Automation can massively improve customer experience. Think about when you set up a new iPhone. In the old days, you had to go to a store and a customer representative had to physically set up your phone. Let’s not forget the valid fear that all your contacts might be lost in the transfer.
Setting up a new iPhone is so much easier now. The phone itself guides you through the process, grabbing what it needs from the web and transferring contacts, files, photos, and more from your iCloud. The phone provisions and configures itself without needing you or a customer representative to do a heavy lift. Does this mean Apple can replace customer support jobs with AI? Of course not. But now, Apple's employees at the “Genius Bar" can apply their friendly tech savvy to more challenging customer service problems.
What (and What Not) to Automate
Why automate? Saving money is nice, but it’s not at the top of the list. Much more important is enhancing the customer experience by providing faster responses with fewer errors—and freeing up time for workers to do higher level tasks.
The biggest mistake I see companies make (apart from not embracing automation) is assuming they can use automation to replace people. Automation does small, frequently repeated tasks. Rarely can a computer do a person’s job. Automate tasks, not jobs.
Let’s look at the role of chatbots for customer service. They aren't fully replacing human agents. Rather, chatbots handle the most straightforward requests like address changes or billing questions. It is impossible to predict and automate all the problems people will have. Customers will often still need to talk to a real person to solve complex issues. That's why the role of a chatbot is limited—and why human agents are irreplaceable. Automate the task, not the job.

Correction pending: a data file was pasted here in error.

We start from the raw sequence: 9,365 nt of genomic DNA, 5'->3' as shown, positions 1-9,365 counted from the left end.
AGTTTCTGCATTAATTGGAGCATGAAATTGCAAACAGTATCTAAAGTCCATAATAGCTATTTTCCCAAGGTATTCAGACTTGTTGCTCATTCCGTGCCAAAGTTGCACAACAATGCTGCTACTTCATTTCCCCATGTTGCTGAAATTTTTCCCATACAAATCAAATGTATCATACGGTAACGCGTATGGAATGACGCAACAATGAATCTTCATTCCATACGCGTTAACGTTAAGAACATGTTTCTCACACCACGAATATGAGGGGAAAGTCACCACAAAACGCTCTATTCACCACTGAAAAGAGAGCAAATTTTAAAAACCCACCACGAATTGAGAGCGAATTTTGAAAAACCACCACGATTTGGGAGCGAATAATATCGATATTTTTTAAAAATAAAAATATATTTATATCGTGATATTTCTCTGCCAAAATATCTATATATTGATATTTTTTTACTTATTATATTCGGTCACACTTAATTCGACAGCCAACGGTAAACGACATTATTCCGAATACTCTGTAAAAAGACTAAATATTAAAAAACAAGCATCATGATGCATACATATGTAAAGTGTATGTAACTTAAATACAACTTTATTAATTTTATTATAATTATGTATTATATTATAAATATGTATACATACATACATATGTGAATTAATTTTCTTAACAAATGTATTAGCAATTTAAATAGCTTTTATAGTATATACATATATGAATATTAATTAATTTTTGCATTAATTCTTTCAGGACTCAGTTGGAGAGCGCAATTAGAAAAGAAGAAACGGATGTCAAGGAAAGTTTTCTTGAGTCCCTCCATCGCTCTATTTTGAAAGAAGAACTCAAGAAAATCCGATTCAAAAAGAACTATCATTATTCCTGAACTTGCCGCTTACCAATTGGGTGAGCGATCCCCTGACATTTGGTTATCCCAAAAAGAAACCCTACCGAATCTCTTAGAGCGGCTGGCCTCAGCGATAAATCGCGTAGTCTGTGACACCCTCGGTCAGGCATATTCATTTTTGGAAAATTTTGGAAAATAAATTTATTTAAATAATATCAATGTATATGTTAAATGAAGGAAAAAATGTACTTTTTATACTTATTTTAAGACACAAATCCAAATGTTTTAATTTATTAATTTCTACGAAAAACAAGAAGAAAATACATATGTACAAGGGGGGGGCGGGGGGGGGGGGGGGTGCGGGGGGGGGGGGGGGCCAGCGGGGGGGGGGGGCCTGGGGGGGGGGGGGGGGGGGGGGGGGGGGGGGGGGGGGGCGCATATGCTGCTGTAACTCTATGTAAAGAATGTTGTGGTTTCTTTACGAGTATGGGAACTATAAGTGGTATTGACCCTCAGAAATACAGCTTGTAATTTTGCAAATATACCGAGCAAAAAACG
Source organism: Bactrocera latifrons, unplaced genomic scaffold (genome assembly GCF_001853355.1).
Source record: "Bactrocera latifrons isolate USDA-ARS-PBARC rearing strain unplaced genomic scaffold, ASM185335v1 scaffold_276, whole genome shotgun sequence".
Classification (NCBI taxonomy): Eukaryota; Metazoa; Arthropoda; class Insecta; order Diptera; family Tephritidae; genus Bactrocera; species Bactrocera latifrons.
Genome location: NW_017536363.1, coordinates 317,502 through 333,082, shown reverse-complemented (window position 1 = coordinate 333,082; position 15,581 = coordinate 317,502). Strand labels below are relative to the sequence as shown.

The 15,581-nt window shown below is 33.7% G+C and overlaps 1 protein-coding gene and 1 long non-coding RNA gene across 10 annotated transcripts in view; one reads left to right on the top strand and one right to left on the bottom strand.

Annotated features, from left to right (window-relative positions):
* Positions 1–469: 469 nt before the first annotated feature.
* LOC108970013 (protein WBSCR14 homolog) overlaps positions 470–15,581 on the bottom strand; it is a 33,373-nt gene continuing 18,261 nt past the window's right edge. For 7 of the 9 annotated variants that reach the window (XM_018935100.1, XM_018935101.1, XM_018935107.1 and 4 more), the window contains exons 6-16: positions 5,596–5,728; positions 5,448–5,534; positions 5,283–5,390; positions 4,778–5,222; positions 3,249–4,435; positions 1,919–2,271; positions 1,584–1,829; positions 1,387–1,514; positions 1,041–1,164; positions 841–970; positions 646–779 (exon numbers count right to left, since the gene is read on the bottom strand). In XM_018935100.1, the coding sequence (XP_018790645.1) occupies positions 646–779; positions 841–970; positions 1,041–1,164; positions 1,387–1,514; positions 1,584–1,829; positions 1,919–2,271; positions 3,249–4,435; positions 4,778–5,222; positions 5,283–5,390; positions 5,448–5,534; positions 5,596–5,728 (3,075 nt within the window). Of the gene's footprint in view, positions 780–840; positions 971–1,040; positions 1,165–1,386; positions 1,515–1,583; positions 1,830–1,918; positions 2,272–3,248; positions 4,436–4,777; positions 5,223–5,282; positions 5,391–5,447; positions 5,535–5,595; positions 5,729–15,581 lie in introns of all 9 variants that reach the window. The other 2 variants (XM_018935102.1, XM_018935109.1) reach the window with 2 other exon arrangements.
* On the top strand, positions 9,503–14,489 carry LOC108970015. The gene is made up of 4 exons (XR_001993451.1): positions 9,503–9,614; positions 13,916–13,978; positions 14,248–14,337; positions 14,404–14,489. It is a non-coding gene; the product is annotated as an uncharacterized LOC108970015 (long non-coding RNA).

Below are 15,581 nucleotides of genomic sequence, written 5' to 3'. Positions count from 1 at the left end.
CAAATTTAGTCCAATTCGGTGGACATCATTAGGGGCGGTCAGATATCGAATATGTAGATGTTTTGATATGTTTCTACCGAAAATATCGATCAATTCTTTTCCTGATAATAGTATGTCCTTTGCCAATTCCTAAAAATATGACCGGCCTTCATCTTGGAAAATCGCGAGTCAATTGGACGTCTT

Replace the Routine, Not the Team
Done right, AI enhances productivity and improves workers’ jobs. At Google, 3 percent of the new code is written using autocomplete. This adds a lot of value since they have tens of thousands of software engineers, but it hasn’t replaced a lot of programmers. Mostly, it makes programming a little faster and more fun. And, one hopes, reduces errors and gives programmers more time to think about the hard problems.
So, when you think about automation and robots, think of Venmo, Expedia, Docusign, Google search and the millions of other apps that make your life just a little bit easier. And work to use AI to automate the routine tasks that your team does, not replace the team.
Connect with Lyle Ungar, professor of computer and information science at the University of Pennsylvania, on LinkedIn.